Indonesia became the first country outside China to give emergency use approval to a Covid-19 vaccine developed by Chinese drugmaker Sinovac Biotech Ltd., despite findings that place the candidate’s efficacy among the lowest for new coronavirus vaccines.
Indonesia’s food and drug agency said Monday that a late-stage clinical trial in the large city of Bandung showed Sinovac’s CoronaVac vaccine to be 65.3% effective. That compares to clinical trial results out of Brazil last week showing the vaccine had an efficacy rate of 78%.
Indonesia’s trial showed that CoronaVac was safe, with participants experiencing only minor side effects like fatigue and fever, according to Penny Lukito, the head of Indonesia’s National Agency of Drug and Food Control. “Hopefully vaccines for Covid-19 will be one of the factors in overcoming this pandemic,” she said.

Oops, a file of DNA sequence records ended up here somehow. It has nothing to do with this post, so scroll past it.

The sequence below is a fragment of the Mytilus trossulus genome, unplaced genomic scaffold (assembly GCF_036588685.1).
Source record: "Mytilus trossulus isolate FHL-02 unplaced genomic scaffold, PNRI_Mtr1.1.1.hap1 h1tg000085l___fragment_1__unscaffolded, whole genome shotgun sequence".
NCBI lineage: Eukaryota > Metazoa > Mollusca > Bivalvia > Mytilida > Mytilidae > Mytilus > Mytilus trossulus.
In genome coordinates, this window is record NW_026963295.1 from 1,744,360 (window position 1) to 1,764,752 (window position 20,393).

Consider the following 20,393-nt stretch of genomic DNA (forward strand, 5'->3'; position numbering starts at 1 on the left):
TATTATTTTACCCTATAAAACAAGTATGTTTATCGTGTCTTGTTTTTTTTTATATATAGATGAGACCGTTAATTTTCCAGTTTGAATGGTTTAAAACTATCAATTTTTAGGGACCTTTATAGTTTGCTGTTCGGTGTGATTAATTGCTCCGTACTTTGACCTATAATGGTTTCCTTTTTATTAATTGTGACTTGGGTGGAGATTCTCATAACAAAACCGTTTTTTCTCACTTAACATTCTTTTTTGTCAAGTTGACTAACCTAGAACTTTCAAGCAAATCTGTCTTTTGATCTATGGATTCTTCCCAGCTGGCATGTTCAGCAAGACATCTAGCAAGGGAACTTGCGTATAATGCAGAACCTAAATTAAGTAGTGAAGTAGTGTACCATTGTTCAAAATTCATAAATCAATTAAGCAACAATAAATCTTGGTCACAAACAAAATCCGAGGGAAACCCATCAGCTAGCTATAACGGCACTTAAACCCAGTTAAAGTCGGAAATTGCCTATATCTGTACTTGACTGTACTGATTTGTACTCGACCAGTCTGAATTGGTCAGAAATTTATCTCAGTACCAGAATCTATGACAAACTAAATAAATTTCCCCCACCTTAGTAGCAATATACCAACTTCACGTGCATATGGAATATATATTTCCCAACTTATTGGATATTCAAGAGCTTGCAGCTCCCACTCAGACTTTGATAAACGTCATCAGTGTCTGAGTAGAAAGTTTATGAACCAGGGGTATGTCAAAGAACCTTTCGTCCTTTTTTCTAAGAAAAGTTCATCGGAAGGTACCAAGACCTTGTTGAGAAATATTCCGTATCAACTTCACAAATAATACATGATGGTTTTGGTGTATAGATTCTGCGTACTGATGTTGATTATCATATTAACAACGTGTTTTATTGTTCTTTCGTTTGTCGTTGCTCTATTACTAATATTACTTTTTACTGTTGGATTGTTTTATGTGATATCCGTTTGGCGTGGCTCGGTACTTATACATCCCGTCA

A rate of 65% exceeds the 50% threshold that the World Health Organization and many regulatory authorities consider necessary for widespread use. Western vaccines developed by Moderna Inc. and jointly by Pfizer Inc. and BioNTech SE have reported their vaccines to be more than 90% effective; another developed by the University of Oxford and AstraZeneca PLC was at least 62% effective, according to the team.
Authorities in Brazil have yet to approve CoronaVac for use, although President Jair Bolsonaro’s administration has backed down from its previous criticism of Chinese vaccines and agreed to buy up to 100 million shots of the vaccine.